Hippokratia 2013, 17(3):239-242
Magden K1, Yildirim I1, Kutu ME2, Ozdemir MC2, Peynir S2, Altas A2, Yildiz G3, Hur E1
1Department of Nephrology, Bulent Ecevit University Medical School, 2Department of Internal Medicine, Bulent Ecevit University Medical School, 3Clinic of Nephrology, Atatürk State Hospital, Zonguldak, Turkey
Introduction: Acute kidney injury (AKI) may result in complete recovery in some of the patients and partial recovery in others. AKI episodes may accelerate the progression to chronic kidney disease and end-stage renal failure, while risk for morbidity and mortality is high following AKI. Discharge of patients from the hospital, independently from dialysis is a crucial outcome. Many patients without a need for dialysis, require follow-up for various durations and different treatments. The objective of this study was to compare mean recovery time of the patients followed-up due to prerenal, renal and postrenal AKIs.
Method: In this prospective observational study, a total of 159 patients hospitalized in Bulent Ecevit Hospital, clinic of nephrology or monitored in the other wards and intensive care unit due to AKI, between June 2011 and January 2012, were enrolled. The cases were divided into three groups as prerenal, renal and postrenal, and monitored with the daily visits and renal function testing.
Results: Prerenal AKI was seen by 54%, while renal AKI was observed by 34% and post-renal AKI by 12%. Incidence of chronic kidney disease was 17.6%. Totally 43 patients required hemodialysis (27%). Of these patients, 23 were in the prerenal AKI (53.4%), 15 in the renal AKI (34.8%) and 5 (11.6%) in the postrenal AKI group. Blood urea nitrogen (BUN) and creatinine levels were dropped to the basal values only in the prerenal AKI group, on the seventh day of treatment. These levels remained higher in the postrenal and renal groups on the 7th day of treatment compared to the basal values. BUN levels decreased to the normal values on average 7th day in the postrenal, while remained higher in the renal group.
Conclusion: Prerenal AKI patients recovered in seven days with a proper treatment, although AKI patients due to other reasons should be followed-up for a longer time.
Key words: Acute kidney injury, prerenal, renal, postrenal acute kidney injury, recovery time.
Corresponding author: Magden Kemal, MD, Department of Nephrology, Bulent Ecevit University Medical School, 67300 Zonguldak, Turkey, tel: +903722612223, fax: +903722610155, e-mail: firstname.lastname@example.org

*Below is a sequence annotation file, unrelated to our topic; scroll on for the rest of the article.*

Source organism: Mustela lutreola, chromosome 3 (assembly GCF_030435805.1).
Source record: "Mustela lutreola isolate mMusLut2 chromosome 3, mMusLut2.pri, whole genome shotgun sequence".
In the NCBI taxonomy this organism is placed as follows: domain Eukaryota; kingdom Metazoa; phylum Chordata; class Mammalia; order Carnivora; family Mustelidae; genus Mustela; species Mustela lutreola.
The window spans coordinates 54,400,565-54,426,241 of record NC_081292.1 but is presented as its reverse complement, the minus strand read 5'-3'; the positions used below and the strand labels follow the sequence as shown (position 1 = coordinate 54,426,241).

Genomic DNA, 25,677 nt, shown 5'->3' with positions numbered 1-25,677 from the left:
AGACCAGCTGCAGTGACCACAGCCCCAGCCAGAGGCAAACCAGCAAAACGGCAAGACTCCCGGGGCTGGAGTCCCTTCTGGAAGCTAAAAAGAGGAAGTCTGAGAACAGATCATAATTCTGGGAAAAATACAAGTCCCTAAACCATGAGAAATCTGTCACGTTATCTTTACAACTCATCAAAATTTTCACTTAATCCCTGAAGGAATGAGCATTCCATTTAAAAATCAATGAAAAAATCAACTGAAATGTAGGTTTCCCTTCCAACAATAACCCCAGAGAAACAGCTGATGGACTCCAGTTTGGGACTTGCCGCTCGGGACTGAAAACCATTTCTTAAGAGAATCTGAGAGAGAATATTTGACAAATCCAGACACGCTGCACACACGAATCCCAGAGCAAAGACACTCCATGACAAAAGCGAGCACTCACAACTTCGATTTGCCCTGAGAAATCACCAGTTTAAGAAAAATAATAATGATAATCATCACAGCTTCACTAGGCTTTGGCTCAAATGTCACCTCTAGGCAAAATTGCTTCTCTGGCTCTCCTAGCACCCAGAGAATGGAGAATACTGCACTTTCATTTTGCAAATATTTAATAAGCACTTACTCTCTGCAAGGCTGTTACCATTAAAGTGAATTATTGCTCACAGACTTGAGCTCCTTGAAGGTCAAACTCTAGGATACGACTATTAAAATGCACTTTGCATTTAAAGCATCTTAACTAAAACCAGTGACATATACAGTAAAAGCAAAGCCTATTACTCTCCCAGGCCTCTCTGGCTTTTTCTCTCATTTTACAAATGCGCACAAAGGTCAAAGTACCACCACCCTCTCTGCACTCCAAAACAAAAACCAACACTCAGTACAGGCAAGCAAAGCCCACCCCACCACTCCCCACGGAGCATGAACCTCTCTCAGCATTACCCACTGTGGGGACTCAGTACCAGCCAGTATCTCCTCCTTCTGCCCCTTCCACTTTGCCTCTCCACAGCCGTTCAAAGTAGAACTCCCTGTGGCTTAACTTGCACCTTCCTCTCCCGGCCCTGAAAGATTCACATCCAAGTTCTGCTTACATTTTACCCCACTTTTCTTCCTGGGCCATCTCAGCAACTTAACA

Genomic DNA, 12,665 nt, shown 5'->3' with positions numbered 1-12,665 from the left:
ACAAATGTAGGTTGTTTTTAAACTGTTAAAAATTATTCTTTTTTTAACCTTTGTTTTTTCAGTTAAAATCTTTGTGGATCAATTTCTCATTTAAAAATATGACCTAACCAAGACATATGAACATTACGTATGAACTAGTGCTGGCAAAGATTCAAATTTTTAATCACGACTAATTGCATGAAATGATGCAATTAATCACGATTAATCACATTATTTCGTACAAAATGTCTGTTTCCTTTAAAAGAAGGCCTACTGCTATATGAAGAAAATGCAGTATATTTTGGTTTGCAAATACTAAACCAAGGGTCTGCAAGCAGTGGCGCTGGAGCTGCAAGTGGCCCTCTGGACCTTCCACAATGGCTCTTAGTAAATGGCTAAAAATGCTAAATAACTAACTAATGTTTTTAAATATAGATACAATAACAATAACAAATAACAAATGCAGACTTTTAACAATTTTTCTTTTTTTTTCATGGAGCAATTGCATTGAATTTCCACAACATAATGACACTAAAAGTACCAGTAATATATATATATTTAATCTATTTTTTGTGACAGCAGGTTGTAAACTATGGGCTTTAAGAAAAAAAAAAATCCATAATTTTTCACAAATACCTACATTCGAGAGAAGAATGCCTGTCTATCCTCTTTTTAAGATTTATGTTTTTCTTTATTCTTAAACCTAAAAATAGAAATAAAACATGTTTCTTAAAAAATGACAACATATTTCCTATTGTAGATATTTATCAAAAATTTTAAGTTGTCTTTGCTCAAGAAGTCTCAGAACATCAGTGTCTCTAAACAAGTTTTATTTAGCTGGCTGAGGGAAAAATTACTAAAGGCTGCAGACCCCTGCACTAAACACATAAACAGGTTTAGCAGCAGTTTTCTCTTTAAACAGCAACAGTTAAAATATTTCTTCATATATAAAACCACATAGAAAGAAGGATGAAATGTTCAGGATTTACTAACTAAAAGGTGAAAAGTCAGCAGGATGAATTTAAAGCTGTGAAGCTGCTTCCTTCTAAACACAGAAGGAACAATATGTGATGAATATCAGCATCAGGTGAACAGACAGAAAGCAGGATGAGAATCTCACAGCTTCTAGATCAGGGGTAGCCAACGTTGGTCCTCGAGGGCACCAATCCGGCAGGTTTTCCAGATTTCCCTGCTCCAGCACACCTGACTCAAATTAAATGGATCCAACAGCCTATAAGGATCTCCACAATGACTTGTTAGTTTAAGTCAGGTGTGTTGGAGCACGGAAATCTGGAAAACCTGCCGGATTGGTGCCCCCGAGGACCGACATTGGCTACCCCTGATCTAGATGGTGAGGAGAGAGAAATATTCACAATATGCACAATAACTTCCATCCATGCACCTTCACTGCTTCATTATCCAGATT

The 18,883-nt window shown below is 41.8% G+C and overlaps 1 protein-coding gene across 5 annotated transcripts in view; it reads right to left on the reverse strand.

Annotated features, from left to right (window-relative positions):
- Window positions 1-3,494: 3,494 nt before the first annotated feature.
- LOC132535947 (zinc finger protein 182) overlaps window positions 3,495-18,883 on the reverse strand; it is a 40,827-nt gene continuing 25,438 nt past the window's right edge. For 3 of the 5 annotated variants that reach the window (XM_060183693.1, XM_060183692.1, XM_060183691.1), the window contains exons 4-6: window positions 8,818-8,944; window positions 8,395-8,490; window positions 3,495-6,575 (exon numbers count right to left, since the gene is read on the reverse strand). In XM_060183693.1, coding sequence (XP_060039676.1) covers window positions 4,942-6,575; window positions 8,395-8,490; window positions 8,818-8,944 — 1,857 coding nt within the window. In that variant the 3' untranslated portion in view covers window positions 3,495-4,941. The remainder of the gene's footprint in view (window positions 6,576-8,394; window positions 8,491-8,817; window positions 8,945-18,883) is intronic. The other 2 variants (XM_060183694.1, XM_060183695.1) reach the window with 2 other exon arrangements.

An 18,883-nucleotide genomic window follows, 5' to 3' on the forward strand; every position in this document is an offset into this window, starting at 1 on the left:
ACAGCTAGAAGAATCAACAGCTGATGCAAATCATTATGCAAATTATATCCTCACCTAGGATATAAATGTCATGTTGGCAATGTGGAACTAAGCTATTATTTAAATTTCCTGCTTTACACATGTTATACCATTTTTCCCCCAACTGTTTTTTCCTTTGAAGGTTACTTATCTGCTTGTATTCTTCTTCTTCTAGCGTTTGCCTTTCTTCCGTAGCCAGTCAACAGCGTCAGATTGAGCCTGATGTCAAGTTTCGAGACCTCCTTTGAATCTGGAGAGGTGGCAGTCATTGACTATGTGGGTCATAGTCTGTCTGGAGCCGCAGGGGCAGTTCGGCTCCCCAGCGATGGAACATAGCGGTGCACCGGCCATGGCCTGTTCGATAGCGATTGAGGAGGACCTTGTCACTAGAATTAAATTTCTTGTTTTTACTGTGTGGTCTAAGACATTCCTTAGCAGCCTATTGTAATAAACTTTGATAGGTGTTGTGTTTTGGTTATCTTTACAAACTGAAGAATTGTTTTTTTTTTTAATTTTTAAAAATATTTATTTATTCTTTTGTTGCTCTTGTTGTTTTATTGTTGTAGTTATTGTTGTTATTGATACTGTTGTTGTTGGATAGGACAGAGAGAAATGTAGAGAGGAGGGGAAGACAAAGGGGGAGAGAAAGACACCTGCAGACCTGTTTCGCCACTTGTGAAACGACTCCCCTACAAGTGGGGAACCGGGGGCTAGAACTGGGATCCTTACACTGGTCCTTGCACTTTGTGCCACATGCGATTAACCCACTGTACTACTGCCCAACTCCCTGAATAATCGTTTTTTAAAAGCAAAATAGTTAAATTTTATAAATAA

In acute kidney injury (AKI), an abrupt decrease in the renal function occurs within hours and days, resulting in fluid and electrolyte imbalance. Acute kidney injury is relatively common with an incidence about 80/million population/year. Numerous factors including aging, sepsis, cardiovascular and pulmonary regurgitation are associated with increased risk of AKI development. AKI may be seen in a wide range from mild renal function loss to end-stage renal failure requiring dialysis. AKI involves 5-7% of hospitalized patients and affects 1% to 25% of the patients in intensive care units (ICUs) with morbidity and mortality rates between 15% and 60%1,2. AKI is also associated with increased rate of morbidity and mortality caused by chronic renal failure and end-stage kidney disease in the long term3,4. RIFLE (Risk, Injury, Failure, Loss, and End-stage kidney disease) criteria are important for diagnosis, treatment and definition of prognosis in AKI. According to the RIFLE criteria, acute renal failure has been defined with risk, injury, failure, loss of the renal functions and end-stage kidney disease5. “Risk” is defined as serum creatinine (SCr) increase to 1.5 fold or glomerular filtration rate (GFR) decrease >25% from basaline and <0,5ml/kg/h for 6 hours urine output. “Injury” is inrease in SCr of 2.0 fold or GFR decrease >50% from basaline and <0,5ml/kg/h for 12 hours urine output. “Failure” is inrease in SCr of 3.0 fold or GFR decrease >75% from basaline or SCr >4mg/dl or <0,3ml/kg/h for 24 hours urine output or anuria for 12 hours. “Loss” is known as duration for >4 week of persistent acute renal failure. The last stages are defined by >3 month of complete loss of kidney function (“End-stage kidney disease”)6. Subsequently, AKI has been defined according to the AKIN criteria as an increase of the serum level of creatinine ≥0,3 mg/dl or ≥50% compared to the basal value or presence of oliguria for longer than 6 hours (<0,5 ml/kg/hour)6. In several studies, mild forms of AKI were also shown to be associated with increased risk for mortality7-10. The issue of how long the patients who developed AKI should be followed is not clear11-13. In this study, we assessed how long AKI patients who were consulted should be followed-up.
Material and Methods
In this prospective observational study, patients hospitalized in Bulent Ecevit University Hospital, Clinic of Nephrology or monitored in the other wards and intensive care units due to AKI, between June 2011 and January 2012, were enrolled. Patients aged 18 or older with a level of creatinine increased by ≥0.3 mg/dL or ≥%50 were considered as to have AKI and included in the study4,5. AKI was defined according to the serum level of creatinine, urine output and need for renal replacement therapy. Patients were divided into three groups according to the causes of AKI, as prerenal, renal and postrenal. At the daily visits, blood urea nitrogen (BUN), creatinin, sodium, potassium, chloride, calcium, magnesium, phosphorus, uric acid, hemoglobin, hematocrit, white blood cells, platelets and fluid input-output amounts were monitored. The difference in mean values between intra- and inter- groups were evaluated with the student’s t-test and values of p<0.05 were considered as significant.